The findings, currently online in the Proceedings of the National Academy of Sciences, involve introducing molecularly engineered strands of DNA into cell cultures and observing whether they unleash a fluorescent burst after they adhere to cancer proteins.
The technique could enable doctors to search within extremely complex fluid or tissue samples to pinpoint biomarkers - proteins that signal that something is amiss.
"Even when the cancer biomarkers are in extremely low concentration we have been able to detect them," said Weihong Tan, Ph.D., a UF Research Foundation professor of chemistry in the College of Liberal Arts and Sciences and a member of the UF Genetics Institute, the UF Shands Cancer Center and the McKnight Brain Institute. "This approach could help for early diagnosis of cancer, as well as for detecting residual cancer in patients after treatment."
It works by capitalizing on fluorescent molecules engineered into tiny strands of DNA or RNA. Known as aptamers, the strands act as molecular beacons, corresponding and readily binding to a sought-after substance such as cancer protein.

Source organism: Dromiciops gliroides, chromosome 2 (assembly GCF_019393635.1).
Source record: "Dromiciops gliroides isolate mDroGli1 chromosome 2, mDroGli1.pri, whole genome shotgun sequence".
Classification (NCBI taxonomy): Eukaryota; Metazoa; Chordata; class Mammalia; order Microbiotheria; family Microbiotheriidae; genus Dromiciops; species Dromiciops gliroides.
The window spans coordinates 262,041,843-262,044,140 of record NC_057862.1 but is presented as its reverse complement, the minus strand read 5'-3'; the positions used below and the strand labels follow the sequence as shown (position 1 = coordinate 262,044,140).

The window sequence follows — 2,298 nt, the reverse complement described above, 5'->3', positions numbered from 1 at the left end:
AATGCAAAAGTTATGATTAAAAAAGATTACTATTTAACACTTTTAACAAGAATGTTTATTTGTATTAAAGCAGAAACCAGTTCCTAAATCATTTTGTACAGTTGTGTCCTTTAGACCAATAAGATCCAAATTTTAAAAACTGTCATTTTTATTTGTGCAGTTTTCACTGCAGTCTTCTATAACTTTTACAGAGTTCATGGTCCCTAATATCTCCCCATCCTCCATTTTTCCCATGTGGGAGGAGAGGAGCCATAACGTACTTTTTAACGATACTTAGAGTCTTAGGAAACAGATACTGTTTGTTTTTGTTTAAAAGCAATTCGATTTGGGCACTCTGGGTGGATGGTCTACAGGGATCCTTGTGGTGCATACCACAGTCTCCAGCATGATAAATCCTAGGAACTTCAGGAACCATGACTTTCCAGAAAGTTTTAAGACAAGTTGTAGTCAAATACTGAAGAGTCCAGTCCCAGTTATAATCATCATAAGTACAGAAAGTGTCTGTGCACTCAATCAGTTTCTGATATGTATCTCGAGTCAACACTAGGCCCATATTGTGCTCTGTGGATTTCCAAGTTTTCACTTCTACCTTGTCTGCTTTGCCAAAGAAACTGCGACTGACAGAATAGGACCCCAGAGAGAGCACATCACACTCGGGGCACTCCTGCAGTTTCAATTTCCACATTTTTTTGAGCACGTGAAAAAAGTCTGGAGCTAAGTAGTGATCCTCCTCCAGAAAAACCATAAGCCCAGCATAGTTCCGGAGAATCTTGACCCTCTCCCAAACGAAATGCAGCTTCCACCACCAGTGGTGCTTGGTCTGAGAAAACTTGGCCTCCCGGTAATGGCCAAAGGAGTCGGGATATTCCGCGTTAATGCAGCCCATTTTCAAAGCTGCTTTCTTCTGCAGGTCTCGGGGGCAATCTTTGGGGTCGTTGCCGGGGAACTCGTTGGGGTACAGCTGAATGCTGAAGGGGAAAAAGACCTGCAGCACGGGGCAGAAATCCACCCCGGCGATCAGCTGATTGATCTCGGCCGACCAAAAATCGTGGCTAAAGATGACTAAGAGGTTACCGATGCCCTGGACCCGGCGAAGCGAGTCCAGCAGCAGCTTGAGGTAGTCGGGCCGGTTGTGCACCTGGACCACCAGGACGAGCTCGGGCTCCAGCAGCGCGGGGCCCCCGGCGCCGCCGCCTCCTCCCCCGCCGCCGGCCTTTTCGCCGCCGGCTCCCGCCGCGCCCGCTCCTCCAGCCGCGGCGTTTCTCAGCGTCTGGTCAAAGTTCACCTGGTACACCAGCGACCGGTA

In this case, the target was platelet derived growth factor, or PDGF, a protein that regulates cell growth and division. Elevated PDGF levels have been linked to different forms of cancer, and have been found in patients with malignancies of the ovaries, kidneys, lung, pancreas and brain.
After the probe physically conforms to the PDGF, the molecule can be snapped on like a light switch to flash a fluorescent signal.
Tan, the associate director of UF's Center for Research at the Bio/Nano Interface, is seeking to patent the technology in conjunction with UF. He has been issued four U.S. patents for his work in the past two years.